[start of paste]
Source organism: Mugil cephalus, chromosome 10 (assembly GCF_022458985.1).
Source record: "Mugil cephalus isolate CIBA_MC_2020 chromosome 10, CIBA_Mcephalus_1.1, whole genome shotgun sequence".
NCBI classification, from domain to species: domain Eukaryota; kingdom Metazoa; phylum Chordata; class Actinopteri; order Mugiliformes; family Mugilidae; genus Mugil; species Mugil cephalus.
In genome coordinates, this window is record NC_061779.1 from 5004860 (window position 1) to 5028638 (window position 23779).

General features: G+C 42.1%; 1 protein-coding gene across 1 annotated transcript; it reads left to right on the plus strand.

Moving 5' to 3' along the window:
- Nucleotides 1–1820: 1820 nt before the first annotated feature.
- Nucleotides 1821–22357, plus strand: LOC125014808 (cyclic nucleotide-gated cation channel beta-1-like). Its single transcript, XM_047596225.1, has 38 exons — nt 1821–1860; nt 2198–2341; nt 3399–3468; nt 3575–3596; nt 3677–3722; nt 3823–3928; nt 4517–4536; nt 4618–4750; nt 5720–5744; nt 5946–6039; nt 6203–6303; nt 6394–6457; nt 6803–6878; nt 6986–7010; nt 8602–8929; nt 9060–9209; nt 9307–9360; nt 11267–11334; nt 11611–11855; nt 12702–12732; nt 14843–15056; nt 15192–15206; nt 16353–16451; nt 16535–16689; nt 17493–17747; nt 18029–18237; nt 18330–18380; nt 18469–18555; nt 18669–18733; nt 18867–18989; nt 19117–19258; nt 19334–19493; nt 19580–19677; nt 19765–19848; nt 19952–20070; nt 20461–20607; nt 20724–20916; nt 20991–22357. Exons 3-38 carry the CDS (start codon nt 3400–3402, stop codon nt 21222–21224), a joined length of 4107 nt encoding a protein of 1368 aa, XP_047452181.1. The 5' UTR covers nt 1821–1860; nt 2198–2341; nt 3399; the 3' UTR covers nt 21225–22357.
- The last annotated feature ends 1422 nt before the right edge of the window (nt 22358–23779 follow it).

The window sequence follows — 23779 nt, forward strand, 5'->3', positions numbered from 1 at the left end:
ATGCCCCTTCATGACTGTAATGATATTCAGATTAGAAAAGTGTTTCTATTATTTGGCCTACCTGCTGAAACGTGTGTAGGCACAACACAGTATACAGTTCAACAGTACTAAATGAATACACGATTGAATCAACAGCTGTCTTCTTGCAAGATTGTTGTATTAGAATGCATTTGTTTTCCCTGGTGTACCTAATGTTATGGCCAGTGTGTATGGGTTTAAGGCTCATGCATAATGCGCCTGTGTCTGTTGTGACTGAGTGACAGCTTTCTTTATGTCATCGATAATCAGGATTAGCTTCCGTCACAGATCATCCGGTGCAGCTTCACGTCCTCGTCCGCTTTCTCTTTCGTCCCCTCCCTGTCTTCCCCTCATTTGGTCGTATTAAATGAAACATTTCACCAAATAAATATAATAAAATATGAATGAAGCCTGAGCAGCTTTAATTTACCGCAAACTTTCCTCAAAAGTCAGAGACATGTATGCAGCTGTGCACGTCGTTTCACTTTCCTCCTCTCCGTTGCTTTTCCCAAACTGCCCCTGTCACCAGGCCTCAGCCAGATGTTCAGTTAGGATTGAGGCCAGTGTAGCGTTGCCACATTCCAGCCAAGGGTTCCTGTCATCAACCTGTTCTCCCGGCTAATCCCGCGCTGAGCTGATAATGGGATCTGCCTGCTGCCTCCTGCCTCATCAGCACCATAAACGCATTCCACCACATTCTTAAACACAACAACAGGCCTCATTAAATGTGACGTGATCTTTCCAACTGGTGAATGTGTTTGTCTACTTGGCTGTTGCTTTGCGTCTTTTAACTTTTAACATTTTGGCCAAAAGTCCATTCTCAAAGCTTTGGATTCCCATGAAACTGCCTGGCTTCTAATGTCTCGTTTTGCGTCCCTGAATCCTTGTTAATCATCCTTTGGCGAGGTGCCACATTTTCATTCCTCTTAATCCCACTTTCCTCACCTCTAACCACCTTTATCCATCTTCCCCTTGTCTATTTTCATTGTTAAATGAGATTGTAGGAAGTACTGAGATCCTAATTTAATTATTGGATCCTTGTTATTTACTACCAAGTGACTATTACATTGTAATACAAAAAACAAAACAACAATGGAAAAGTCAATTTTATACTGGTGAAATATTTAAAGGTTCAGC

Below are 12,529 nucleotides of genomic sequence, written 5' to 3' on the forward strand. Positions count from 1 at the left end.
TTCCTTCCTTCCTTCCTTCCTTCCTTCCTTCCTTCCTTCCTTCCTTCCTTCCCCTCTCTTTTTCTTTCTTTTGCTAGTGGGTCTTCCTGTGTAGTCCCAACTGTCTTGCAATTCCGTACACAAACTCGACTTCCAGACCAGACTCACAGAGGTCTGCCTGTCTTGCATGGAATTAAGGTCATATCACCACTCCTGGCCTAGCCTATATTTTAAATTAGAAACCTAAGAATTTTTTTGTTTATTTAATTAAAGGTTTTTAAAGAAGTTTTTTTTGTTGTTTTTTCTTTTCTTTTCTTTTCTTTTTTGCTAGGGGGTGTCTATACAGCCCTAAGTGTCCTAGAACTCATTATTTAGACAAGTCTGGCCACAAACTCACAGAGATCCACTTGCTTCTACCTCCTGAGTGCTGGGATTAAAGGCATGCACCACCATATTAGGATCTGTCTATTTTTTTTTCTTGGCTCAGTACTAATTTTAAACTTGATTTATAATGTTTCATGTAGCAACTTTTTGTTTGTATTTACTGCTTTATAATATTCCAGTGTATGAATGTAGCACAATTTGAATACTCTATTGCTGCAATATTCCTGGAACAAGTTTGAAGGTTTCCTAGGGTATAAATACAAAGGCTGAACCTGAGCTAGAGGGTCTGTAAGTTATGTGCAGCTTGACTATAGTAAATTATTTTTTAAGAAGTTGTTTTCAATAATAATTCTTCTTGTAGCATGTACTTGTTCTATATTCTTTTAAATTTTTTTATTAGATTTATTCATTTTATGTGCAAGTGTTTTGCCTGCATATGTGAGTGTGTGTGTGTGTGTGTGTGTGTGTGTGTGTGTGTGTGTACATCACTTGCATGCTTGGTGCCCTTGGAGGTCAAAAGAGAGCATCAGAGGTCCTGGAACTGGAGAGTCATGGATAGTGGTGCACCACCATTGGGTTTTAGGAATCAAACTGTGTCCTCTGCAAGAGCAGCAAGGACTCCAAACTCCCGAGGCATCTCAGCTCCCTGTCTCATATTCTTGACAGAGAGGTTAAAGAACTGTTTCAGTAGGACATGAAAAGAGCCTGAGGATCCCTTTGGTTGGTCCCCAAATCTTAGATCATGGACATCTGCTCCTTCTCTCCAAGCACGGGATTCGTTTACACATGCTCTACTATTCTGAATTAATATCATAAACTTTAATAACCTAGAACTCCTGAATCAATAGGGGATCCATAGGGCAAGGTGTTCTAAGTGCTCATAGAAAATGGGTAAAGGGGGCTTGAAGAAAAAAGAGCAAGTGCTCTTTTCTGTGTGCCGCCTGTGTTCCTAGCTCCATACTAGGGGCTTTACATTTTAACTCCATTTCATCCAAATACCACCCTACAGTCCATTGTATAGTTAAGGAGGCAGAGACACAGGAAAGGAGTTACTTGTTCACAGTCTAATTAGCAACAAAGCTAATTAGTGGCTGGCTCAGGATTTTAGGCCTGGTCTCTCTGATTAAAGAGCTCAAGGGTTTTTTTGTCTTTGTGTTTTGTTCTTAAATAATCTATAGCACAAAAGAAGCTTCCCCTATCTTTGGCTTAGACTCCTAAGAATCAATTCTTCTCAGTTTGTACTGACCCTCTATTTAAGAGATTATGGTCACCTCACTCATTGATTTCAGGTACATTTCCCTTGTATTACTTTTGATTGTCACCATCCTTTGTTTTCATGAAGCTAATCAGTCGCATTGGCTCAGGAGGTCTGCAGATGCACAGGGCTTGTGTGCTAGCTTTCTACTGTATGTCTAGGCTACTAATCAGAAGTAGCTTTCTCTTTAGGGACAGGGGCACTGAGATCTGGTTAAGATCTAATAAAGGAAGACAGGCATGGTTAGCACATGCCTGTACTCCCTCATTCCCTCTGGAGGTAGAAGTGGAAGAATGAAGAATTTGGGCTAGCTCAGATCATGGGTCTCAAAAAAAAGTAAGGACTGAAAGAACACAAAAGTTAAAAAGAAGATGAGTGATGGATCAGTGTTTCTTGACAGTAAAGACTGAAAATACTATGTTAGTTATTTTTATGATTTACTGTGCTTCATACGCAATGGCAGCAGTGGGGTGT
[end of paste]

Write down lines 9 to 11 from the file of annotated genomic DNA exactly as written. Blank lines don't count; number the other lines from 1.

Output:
- The last annotated feature ends 1422 nt before the right edge of the window (nt 22358–23779 follow it).

The window sequence follows — 23779 nt, forward strand, 5'->3', positions numbered from 1 at the left end:
ATGCCCCTTCATGACTGTAATGATATTCAGATTAGAAAAGTGTTTCTATTATTTGGCCTACCTGCTGAAACGTGTGTAGGCACAACACAGTATACAGTTCAACAGTACTAAATGAATACACGATTGAATCAACAGCTGTCTTCTTGCAAGATTGTTGTATTAGAATGCATTTGTTTTCCCTGGTGTACCTAATGTTATGGCCAGTGTGTATGGGTTTAAGGCTCATGCATAATGCGCCTGTGTCTGTTGTGACTGAGTGACAGCTTTCTTTATGTCATCGATAATCAGGATTAGCTTCCGTCACAGATCATCCGGTGCAGCTTCACGTCCTCGTCCGCTTTCTCTTTCGTCCCCTCCCTGTCTTCCCCTCATTTGGTCGTATTAAATGAAACATTTCACCAAATAAATATAATAAAATATGAATGAAGCCTGAGCAGCTTTAATTTACCGCAAACTTTCCTCAAAAGTCAGAGACATGTATGCAGCTGTGCACGTCGTTTCACTTTCCTCCTCTCCGTTGCTTTTCCCAAACTGCCCCTGTCACCAGGCCTCAGCCAGATGTTCAGTTAGGATTGAGGCCAGTGTAGCGTTGCCACATTCCAGCCAAGGGTTCCTGTCATCAACCTGTTCTCCCGGCTAATCCCGCGCTGAGCTGATAATGGGATCTGCCTGCTGCCTCCTGCCTCATCAGCACCATAAACGCATTCCACCACATTCTTAAACACAACAACAGGCCTCATTAAATGTGACGTGATCTTTCCAACTGGTGAATGTGTTTGTCTACTTGGCTGTTGCTTTGCGTCTTTTAACTTTTAACATTTTGGCCAAAAGTCCATTCTCAAAGCTTTGGATTCCCATGAAACTGCCTGGCTTCTAATGTCTCGTTTTGCGTCCCTGAATCCTTGTTAATCATCCTTTGGCGAGGTGCCACATTTTCATTCCTCTTAATCCCACTTTCCTCACCTCTAACCACCTTTATCCATCTTCCCCTTGTCTATTTTCATTGTTAAATGAGATTGTAGGAAGTACTGAGATCCTAATTTAATTATTGGATCCTTGTTATTTACTACCAAGTGACTATTACATTGTAATACAAAAAACAAAACAACAATGGAAAAGTCAATTTTATACTGGTGAAATATTTAAAGGTTCAGC